News / Middle East

Egypt Promises Speedy Action on Economic Plan

FILE - An Egyptian holds a piece of bread to protest against the high prices of goods in Tahrir Square in Cairo, February 8, 2013. FILE - An Egyptian holds a piece of bread to protest against the high prices of goods in Tahrir Square in Cairo, February 8, 2013.
FILE - An Egyptian holds a piece of bread to protest against the high prices of goods in Tahrir Square in Cairo, February 8, 2013.
FILE - An Egyptian holds a piece of bread to protest against the high prices of goods in Tahrir Square in Cairo, February 8, 2013.
Egypt will send a new economic plan needed to secure a lifeline from the International Monetary Fund to parliament within two days after releasing a summary that makes no mention of cutting subsidies and other politically sensitive measures.

Cairo is trying to secure a $4.8 billion IMF loan to shore up its finances as the economy faces a deep crisis rooted in two years of political turmoil that have drained foreign currency reserves to a critical level. The turmoil has driven away foreign investors and tourists who are a major source of the foreign currency Egypt needs to import fuel and wheat.

Finance Minister Al-Mursi Hegazy told reporters a revised economic reform plan would be sent to the parliament within two days, and then to the IMF immediately afterwards.
"As soon as the laws are sent to parliament, they will be sent [to the IMF],'' he told reporters, adding he expected a response from the IMF within about 10 days to two weeks after the plan was sent to them.

Asked when Egypt planned to invite an IMF delegation to resume talks on the loan, Hegazy said: "I think within 10 days to two weeks.''

The IMF and Egypt agreed on the loan in principle in November, but ratification was suspended at Cairo's behest in December after Mursi announced and then suspended tax increases that drew heavy criticism from the opposition.

A summary of the revised plan released by the government on Monday called for a levy on stock market transactions and a flat 25 percent tax on Egyptian companies, but did not spell out plans for cutting subsidy spending or detail other tax increases.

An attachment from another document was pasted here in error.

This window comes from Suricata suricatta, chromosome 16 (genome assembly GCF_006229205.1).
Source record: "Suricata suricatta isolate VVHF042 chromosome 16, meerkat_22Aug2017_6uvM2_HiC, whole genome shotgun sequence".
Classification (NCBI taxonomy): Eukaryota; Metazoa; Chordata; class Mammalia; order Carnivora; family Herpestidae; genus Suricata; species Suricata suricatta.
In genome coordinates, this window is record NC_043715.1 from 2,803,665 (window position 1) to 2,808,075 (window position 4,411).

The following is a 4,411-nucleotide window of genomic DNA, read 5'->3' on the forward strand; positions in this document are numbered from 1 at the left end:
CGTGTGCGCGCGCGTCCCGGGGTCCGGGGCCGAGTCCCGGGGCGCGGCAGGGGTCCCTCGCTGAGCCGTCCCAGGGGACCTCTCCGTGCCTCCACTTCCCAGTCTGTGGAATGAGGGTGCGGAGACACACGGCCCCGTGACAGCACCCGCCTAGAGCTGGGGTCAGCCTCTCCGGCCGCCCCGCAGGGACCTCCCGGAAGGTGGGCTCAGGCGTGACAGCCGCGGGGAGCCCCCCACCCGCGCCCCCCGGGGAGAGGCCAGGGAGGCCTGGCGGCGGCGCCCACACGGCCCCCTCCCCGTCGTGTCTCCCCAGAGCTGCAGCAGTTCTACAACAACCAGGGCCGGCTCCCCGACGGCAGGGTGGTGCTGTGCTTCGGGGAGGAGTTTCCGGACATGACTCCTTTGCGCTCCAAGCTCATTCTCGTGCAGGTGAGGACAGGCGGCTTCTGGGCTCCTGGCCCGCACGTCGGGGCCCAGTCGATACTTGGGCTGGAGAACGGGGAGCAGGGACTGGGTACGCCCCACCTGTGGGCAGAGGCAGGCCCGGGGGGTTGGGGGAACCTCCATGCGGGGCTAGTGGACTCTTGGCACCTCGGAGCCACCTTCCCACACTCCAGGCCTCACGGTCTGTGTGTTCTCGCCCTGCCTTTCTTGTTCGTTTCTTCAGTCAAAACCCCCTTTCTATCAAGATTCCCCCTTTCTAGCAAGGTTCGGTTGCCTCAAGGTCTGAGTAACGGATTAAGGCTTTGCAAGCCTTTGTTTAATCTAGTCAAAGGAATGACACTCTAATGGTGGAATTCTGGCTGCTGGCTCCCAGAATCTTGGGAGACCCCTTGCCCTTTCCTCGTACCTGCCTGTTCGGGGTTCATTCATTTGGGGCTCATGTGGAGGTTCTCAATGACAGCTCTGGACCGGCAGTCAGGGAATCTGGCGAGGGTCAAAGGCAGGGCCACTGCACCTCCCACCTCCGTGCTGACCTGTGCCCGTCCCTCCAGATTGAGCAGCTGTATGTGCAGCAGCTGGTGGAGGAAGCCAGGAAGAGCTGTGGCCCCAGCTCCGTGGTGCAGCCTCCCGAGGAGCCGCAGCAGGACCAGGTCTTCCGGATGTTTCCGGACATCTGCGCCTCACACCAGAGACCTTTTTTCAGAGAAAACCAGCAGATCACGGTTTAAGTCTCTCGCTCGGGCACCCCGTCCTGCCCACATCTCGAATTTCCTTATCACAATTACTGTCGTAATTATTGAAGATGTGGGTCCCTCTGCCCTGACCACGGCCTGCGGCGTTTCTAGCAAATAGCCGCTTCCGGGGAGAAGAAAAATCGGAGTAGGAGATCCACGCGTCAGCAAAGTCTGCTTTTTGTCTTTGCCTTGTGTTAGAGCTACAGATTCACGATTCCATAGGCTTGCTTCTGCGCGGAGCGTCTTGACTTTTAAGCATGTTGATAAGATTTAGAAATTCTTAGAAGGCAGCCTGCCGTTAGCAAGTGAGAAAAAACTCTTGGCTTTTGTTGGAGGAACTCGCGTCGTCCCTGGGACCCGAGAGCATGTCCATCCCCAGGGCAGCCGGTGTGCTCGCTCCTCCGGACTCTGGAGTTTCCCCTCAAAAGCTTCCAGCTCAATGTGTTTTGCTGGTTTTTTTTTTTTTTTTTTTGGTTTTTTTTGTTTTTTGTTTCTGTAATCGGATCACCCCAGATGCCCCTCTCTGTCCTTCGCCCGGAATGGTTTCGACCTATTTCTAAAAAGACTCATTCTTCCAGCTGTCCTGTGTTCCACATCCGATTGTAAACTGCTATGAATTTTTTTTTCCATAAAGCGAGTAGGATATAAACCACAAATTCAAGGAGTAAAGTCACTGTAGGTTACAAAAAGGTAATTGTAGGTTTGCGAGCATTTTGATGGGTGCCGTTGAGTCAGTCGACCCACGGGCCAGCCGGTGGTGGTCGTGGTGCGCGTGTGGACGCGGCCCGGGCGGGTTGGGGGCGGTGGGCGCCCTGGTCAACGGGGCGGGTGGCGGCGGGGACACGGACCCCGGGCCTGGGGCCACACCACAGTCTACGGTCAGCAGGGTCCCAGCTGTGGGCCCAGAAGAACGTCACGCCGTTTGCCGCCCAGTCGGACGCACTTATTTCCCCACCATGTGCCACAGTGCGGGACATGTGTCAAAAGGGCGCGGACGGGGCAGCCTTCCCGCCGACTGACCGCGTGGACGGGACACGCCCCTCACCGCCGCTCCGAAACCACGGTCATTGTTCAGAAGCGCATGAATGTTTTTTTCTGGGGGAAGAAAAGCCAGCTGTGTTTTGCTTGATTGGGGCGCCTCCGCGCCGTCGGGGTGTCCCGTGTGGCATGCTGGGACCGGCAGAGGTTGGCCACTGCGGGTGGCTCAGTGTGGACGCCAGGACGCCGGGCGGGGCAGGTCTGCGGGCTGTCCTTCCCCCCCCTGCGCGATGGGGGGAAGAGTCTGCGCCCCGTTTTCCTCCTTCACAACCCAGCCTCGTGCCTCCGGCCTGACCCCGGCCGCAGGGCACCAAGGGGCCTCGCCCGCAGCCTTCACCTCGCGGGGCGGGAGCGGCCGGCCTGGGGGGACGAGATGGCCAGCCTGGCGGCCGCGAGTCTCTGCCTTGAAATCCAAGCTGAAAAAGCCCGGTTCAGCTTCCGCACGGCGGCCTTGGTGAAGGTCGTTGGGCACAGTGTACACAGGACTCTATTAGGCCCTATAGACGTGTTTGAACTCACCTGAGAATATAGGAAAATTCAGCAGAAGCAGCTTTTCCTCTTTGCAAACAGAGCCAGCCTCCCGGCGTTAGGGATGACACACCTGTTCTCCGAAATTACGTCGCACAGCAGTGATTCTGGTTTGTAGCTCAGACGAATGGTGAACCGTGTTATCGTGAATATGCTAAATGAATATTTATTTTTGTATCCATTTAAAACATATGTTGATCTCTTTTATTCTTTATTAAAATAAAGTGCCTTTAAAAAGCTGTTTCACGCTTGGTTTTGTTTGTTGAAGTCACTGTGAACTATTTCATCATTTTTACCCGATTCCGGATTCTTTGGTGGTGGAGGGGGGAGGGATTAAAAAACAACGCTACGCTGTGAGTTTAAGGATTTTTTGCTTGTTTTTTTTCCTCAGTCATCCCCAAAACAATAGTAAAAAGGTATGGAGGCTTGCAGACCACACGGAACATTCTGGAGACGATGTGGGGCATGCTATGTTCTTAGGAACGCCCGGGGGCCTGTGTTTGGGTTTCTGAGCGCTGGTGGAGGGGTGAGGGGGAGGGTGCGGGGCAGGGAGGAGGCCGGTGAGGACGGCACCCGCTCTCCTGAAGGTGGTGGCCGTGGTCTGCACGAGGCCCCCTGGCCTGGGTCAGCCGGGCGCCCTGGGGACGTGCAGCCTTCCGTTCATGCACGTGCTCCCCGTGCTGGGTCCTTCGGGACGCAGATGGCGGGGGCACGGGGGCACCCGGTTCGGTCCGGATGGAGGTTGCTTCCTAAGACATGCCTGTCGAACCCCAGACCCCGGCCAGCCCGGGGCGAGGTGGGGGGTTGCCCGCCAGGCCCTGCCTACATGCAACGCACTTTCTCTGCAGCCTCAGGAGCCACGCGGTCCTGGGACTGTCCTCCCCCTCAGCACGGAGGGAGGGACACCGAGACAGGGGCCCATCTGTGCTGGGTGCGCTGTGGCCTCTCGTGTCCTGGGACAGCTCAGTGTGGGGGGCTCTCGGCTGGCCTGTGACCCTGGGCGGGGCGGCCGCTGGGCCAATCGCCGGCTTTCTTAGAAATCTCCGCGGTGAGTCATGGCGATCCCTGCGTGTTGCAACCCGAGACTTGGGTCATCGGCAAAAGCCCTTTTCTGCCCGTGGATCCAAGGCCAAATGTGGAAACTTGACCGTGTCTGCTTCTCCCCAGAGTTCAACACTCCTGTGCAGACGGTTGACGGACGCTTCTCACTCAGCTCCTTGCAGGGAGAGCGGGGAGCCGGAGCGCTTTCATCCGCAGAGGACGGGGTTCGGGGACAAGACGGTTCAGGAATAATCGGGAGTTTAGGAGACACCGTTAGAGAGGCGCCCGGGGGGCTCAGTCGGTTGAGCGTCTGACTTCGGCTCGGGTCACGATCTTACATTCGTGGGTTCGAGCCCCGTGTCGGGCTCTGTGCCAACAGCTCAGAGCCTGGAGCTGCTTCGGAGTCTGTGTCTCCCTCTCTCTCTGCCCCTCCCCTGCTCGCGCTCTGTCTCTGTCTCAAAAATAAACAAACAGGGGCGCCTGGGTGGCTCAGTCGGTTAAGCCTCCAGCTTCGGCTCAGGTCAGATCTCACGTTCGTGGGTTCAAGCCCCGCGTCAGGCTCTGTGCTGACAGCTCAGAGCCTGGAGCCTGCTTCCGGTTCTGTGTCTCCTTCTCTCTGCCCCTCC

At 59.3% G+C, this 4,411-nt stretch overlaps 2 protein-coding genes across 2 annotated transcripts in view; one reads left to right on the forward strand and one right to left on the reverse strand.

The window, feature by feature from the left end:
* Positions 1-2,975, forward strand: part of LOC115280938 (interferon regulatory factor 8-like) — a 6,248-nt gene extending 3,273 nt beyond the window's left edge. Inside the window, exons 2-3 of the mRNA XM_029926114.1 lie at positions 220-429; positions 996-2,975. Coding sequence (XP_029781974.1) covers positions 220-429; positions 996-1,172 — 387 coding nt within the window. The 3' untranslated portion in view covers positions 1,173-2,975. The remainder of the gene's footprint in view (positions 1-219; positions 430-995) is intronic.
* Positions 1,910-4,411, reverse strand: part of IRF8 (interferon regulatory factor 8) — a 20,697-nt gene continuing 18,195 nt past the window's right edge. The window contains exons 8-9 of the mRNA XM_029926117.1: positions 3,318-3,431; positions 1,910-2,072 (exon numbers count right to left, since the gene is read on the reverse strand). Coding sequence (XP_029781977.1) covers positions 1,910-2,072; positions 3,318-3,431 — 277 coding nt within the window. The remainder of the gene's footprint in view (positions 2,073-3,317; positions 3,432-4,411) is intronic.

The government aims to raise 450 million Egyptian pounds [$66.8 million] a year from the stock exchange tax, Hani Qadri, Egypt's deputy minister of finance said at a press conference.


A fifth of the state budget goes on energy subsidies alone, but cutting them is widely unpopular, making it a sensitive issue ahead of parliamentary elections scheduled to start in April.

As part of its plan to cut fuel subsidies, the government raised prices for fuel oil by 50 percent last week for some industries. It also plans to implement a quota system for subsidized fuel in July and hopes energy use in the country to be at cost price within three years.

On Monday, Investment Minister Osama Saleh said Egypt would reopen talks with the IMF next month.

Egypt's foreign currency reserves tumbled to $13.6 billion in January from $36 billion before Mubarak was overthrown in February 2011. The Egyptian pound has fallen over eight percent since the central bank started auctioning dollars at the end of December.
The government is targeting a deficit for this financial year of 189.7 billion Egyptian pounds [$28 billion], or 10.9 percent of total economic output.

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